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Shanahan’s Dearing a hard-hitting, two-way threat

Downingtown >> Bishop Shanahan senior Brendan Dearing, a first team All-Ches-Mont League National Division defensive back last fall, wears No. 20 because of his admiration for another green-clad Eagle who wore that number.

“I loved Brian Dawkins’ passion and leadership,” said Dearing. “Even though he wasn’t the biggest guy on the field, he was feared because he laid the big hits on people.”

Shanahan head football coach Paul Meyers said, “Defensively, for his size (5-9, 160), Brendan is very physical, he has very good makeup speed, and he’s very athletic. He covers every team’s best receiver.”

When Dearing began playing football in third grade, he was drawn immediately to the defensive back spot.

“I liked the intensity and physicality of playing defensive back,” said Dearing, whose father, Chris, was a cornerback for Monsignor Bonner in the 1980s. “I think you have to play with an edge if you’re a defensive back.”

One of Dearing’s favorite memories as a defensive back was during his sophomore year, in a first-round district playoff game against Upper Moreland, a 37-7 victory.

“I was playing defensive back, and when our starting cornerback and captain broke his collarbone in the second quarter, I had to move to cornerback,” said Dearing. “I was lucky — he had been teaching me a lot about playing defense, and then, on a third and 10 play, the Lower Moreland quarterback started rolling right, and I came up from cornerback to tackle him for a big loss.”

Dearing has also been a potent offensive threat for the Eagles this fall. Last week, he grabbed eight passes for 161 yards in a 29-6 win over Glen Mills, lining up as a slot receiver in the Eagles’ spread offense. The previous week, he grabbed two long touchdown passes early in the Eagles’ 56-13 romp against George Washington.

“Offensively [as a slot receiver] he’s got really good hands, good speed (4.69 laser time in the 40) and he’s smart,” said Meyers. “He can run patterns based on the defense. If he gets a [defensive] matchup that he thinks he will get open on, he will give a call to our quarterback, and the other receivers — they can give a call too. He did it three times against Glen Mills, and it worked really well each time.”

One of the highlights of the win against Glen Mills was a leaping catch along the right sideline by Dearing for a 35-yard gain.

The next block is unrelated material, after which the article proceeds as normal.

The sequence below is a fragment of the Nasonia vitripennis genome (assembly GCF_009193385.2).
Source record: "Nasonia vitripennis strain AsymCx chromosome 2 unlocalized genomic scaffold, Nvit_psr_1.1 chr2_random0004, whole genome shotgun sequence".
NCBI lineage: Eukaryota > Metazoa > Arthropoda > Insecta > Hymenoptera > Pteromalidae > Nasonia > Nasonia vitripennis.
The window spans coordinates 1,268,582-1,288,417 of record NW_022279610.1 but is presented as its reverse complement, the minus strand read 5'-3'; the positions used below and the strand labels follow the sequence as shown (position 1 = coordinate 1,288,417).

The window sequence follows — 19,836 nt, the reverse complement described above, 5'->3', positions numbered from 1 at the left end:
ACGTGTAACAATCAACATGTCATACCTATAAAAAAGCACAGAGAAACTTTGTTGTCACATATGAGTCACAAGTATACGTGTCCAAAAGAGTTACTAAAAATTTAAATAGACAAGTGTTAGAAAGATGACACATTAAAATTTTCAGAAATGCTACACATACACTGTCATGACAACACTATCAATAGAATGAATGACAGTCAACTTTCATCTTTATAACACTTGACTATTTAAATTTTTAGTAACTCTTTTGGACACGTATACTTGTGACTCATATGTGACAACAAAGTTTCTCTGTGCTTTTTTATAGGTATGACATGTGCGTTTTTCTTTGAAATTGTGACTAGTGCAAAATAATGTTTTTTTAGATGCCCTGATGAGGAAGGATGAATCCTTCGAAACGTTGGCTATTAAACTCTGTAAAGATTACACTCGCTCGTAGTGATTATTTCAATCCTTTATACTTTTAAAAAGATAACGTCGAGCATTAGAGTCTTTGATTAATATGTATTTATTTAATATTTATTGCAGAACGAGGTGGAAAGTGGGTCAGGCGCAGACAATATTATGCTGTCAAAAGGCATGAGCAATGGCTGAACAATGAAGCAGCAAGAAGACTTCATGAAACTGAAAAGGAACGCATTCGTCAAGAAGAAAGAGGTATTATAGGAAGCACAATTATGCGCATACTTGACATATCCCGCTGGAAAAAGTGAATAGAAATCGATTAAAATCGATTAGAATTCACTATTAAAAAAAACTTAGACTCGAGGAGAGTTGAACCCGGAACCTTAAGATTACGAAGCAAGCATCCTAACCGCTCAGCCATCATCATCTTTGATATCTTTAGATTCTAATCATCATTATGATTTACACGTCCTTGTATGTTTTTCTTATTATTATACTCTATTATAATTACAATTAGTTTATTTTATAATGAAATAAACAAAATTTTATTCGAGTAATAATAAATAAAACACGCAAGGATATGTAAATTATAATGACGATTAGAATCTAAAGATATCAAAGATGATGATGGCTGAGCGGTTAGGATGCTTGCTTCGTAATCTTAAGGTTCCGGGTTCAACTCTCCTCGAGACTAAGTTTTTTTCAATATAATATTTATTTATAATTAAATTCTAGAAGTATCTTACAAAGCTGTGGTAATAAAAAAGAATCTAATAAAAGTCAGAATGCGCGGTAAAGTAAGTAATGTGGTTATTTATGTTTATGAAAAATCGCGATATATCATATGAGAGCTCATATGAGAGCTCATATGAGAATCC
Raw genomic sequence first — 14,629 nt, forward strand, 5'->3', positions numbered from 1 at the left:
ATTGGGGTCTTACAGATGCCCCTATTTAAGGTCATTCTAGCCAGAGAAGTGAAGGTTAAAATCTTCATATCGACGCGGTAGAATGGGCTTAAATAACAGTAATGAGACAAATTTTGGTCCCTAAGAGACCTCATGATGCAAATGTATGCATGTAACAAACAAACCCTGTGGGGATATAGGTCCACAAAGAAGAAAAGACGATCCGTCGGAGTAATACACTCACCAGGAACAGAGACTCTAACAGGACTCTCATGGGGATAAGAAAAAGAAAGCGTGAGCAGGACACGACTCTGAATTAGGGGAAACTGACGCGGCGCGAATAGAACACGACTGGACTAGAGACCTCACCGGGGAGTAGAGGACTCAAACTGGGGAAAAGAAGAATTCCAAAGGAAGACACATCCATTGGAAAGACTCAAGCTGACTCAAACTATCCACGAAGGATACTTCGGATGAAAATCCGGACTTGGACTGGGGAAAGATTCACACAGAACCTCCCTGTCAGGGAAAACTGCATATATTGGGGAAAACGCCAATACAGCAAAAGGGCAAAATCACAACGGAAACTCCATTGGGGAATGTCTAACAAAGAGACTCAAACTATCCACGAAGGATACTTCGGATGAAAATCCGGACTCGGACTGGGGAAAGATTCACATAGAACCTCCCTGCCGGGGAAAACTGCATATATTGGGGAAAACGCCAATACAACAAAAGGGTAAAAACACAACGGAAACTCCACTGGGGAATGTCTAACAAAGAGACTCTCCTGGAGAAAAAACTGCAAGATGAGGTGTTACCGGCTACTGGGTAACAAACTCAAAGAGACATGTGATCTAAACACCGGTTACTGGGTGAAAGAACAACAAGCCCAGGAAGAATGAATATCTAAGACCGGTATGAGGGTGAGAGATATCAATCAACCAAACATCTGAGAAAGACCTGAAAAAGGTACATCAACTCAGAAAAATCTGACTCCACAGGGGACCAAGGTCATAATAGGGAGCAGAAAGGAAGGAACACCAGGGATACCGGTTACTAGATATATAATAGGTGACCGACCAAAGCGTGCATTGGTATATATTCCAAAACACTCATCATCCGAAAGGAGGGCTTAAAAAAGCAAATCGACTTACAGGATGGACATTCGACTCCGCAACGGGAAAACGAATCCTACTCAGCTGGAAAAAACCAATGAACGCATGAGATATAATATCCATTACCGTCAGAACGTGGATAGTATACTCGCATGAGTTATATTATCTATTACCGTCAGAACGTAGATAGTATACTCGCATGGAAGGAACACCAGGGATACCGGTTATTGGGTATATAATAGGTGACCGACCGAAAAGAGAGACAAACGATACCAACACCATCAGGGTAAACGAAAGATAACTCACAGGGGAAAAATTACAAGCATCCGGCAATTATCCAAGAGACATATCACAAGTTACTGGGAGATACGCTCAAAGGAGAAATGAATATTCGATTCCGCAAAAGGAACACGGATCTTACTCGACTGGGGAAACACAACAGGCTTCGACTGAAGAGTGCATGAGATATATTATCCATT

Shanahan quarterback Nick Skulski has been hooking up with Dearing for completions since their days as fourth-grade teammates on the Avon Grove Wildcats in the Bert Bell League.

“I’ve seen [Dearing] do it before,” Skulski said. “It was a flood right play, and I know Brendan was beating the guy. When I put the ball up there, I know that he’ll always catch it.”

Meyers said, “Brendan is one of the best two-way players in the Ches-Mont League. We move him all over the place. He doesn’t have a lot of size, but he does everything well. He’s very versatile and smart.”

Dearing is the second-oldest of five siblings — his sister Mary is a sophomore at Mount St. Mary’s University; his brother Liam is a junior at Shanahan and a football teammate, scoring a 10-yard tocuhdown run in the Eagles’ win against Glen Mills last week; and siblings Aidan and Maggie are in sixth grade and fourth grade, respectively, at Sacred Heart.

The Shanahan senior would like to continue his football career in college, and is considering a number of schools, including PSAC schools such as West Chester and Kutztown.

“If he lines up as a slot receiver, like he does in our spread offense, where the running back is matched up with the linebacker, I think he can do really well in college,” Meyers said.

Dearing, whose favorite course at Shanahan is history, is thinking of majoring in business in college, and is currently taking two business courses at Shanahan.

With a top performer like Dearing on both sides of the ball, Shanahan (2-0) hopes to continue to take care of business this fall.



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